The ‘stolen land’ denial

US President Donald Trump’s recent tweet, following the misinformed Fox News coverage by Tucker Carlson, of South Africa’s intention to expropriate land without compensation, was not motivated by the spirit of humanity or dignity.

“South African Government is now seizing land from white farmers.” @TuckerCarlson @FoxNews –

Neither was the support Afriforum and the Freedom Front gave to Trump’s tweet “to closely study the South Africa land and farm seizures and expropriations and the large scale killing of farmers”. [0]

The false allegation, frequently made by Afriforum, that South Africa’s white farmers are being “ethnically cleansed”, (AgriSA’s report demonstrates that farm murders have decreased to their lowest level in more than 20 years), has become a rallying point for far-right white-nationalists, both in South Africa and in the US.

The land debate in South Africa still evokes the refrain “whites never stole land, blacks came from north Africa”. Afriforum even goes so far as to deny that Apartheid was a crime against humanity. [1] Some “white” South Africans, especially those on the right, have a romanticized understanding of their own history on this continent. This is almost certainly a product of white nationalist apartheid education denial; apparently the land was empty when Europeans arrived to stake their land claims.

The question (for me) is not about ancestry or origin, but about a historical, legal policy of enforced dispossession, whereby one group of persons prohibited all other persons, on the basis of their skin colour, from owning land in the country of their birth.

Yes, in as much as “white” colonialist settlers, and their descendants, prohibited people of other ethnicities from owning land, land was stolen by “whites”!

No, we did not personally steal land, but we did benefit from almost 200 years of legislation passed by colonial Dutch and English governors, and Boer republics, which specifically prevented non-Europeans from owning land.

Some (there were many more before and after those mentioned here) of these statutes include a resolution [2] that prohibited non-burgers in the Transvaal from owning land, and denied Africans from having burger rights , a prohibition [3] against Indians in the Orange Free State from owning fixed property in designated areas of the republic, the Natives Land Act [4] which prohibited “blacks” from owning or renting land outside of designated reserves, and the notorious Group Areas Act [5], which established separate residential areas, based on race.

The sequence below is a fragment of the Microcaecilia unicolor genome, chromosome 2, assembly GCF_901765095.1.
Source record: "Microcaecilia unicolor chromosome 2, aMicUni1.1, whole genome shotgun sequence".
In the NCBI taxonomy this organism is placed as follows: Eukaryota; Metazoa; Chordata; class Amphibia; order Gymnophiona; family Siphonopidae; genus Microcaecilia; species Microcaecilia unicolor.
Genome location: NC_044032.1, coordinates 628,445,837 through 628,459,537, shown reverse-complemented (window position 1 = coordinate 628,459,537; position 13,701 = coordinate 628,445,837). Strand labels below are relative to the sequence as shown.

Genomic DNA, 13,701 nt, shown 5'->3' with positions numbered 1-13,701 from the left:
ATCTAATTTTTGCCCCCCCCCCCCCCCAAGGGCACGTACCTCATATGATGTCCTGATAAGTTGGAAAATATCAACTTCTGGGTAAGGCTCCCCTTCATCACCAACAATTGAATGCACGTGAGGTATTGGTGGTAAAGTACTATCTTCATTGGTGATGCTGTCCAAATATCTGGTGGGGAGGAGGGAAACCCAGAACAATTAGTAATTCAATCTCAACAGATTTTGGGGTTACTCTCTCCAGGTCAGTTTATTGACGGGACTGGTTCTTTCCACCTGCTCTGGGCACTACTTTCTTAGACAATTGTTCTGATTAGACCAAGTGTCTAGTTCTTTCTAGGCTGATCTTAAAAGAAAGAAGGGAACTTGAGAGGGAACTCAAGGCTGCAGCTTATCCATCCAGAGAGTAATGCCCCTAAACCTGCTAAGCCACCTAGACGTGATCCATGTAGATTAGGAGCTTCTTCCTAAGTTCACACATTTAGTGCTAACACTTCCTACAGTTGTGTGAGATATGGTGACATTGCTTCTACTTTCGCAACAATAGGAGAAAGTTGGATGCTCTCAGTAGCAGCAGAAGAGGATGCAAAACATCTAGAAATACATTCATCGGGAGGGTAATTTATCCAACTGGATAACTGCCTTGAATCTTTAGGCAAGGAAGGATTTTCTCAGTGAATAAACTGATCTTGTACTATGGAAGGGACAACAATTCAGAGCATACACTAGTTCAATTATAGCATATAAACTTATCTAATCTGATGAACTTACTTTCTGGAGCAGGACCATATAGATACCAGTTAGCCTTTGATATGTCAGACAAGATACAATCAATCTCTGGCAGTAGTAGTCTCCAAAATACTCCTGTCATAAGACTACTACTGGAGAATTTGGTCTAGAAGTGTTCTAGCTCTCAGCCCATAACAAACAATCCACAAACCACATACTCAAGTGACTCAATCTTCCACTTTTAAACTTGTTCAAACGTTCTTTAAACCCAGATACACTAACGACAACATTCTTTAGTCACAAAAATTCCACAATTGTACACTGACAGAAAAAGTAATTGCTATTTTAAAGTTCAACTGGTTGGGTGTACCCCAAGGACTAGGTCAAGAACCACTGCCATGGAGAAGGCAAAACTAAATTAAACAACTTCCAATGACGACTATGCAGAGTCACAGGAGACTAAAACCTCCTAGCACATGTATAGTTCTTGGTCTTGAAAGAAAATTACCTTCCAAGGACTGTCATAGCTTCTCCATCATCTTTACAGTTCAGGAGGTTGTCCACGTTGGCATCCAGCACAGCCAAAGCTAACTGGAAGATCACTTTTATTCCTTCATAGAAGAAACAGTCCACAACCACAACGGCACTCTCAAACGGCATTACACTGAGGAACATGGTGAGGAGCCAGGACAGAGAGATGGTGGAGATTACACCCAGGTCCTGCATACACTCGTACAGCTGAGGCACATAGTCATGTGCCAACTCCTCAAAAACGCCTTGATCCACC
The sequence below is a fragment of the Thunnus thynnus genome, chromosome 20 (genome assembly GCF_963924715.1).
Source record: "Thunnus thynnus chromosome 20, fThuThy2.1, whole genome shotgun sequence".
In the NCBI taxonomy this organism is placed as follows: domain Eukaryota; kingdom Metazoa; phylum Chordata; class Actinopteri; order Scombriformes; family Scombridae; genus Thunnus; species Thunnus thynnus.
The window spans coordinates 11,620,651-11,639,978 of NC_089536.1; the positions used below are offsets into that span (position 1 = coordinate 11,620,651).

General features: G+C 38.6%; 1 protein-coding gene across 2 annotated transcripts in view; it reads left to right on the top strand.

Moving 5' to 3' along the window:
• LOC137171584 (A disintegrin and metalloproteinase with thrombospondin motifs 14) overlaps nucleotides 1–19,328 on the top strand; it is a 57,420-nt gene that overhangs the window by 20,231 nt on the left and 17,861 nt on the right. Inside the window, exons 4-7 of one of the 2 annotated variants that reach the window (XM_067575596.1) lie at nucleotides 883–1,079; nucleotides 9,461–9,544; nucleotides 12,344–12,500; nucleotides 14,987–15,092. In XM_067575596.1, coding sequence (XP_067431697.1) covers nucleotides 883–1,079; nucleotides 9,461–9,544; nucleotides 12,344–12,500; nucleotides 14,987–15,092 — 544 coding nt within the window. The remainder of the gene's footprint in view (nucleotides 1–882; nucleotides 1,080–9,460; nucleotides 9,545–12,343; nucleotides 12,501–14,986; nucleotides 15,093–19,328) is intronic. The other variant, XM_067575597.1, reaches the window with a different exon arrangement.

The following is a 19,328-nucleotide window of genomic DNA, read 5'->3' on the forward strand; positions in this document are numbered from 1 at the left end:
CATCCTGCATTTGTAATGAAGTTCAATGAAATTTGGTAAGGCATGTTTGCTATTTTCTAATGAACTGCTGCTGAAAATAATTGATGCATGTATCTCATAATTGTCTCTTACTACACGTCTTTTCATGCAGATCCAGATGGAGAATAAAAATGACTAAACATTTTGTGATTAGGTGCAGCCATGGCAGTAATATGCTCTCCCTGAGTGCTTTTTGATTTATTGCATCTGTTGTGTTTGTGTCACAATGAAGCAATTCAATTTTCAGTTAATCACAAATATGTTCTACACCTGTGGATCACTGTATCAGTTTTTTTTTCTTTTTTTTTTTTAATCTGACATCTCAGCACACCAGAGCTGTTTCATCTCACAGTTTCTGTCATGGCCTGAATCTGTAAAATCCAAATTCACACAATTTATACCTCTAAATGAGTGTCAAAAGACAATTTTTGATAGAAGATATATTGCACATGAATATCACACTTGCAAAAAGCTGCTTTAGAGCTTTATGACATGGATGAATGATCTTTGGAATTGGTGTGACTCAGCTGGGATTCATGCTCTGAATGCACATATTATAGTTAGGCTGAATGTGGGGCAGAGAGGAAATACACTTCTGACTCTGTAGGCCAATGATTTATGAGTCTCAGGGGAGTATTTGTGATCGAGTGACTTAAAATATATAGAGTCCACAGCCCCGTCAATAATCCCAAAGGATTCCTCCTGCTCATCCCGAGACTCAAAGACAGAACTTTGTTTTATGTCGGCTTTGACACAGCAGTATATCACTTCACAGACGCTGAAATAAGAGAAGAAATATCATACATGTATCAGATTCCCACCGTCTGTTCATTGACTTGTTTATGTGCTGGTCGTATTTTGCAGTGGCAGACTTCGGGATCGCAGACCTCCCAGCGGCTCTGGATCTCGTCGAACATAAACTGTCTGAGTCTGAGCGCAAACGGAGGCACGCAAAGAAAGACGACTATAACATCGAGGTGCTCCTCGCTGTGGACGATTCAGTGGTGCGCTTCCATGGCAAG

In the context of Parliament’s intention to review section 25 of the Constitution to allow for expropriation of land without compensation, what you might ask, is an appropriate response, by “white” South Africans to this historical legacy?

It simply cannot be denial! Apartheid was a crime against humanity. White South Africans benefited from that crime. In our response to this realisation, we must allow our conscience and actions to be guided by the spirit of humanity and dignity.


Note: The terms “white” and “black” are the product of a racially divisive political ideology. There is only one human species.



[0] We ‘played a role’ in Trump’s tweet, says AfriForum’s Roets
Citizen reporter 26 August 2018
Last Accessed 27 August 2018

[1] ​I don’t think apartheid was a crime against humanity – Afriforum’s Kriel
Mashadi Kekana 14 May 2018
Last Accessed 27 August 2018

Legislation mentioned:

[2] Resolution (159) 1855
“The Transvaal government adopted Resolution 159 on 18 June 1855 which prohibited anybody who was not a burgher from owning land. The Resolution specifically proscribes Africans from having burger rights.”

[3] Act 25 of 1891
“The Orange Free State government passed Act 25 in 1891. The Act withdrew the Natal Coolie Law of 1859 to discourage the settlement of Indians in the province, and prohibited them from owning fixed property in the Republic except in areas where the government designated them to live.”

[4] Act 27 of 1913
Natives Land Act. Prohibited blacks from owning or renting land outside designated reserves (approximately 7 per cent of land in the country).

[5] Group Areas Act (No: 41) 1950
“The Group Areas Act was passed into law in 1950. After its passing, the Act permitted the government to establish separate residential areas based on race. In terms of the Act Black or White South Africans were prohibited from buying property or living in area that had been proclaimed as an area for one racial group.”

Historical Sources:

List of Laws on Land Dispossession and Segregation
South African History Online
Last Accessed 25 August 2018

Chronology of Apartheid Legislation
Padraig O’Malley
Nelson Mandela Centre of Memory
Last Accessed 25 August 2018


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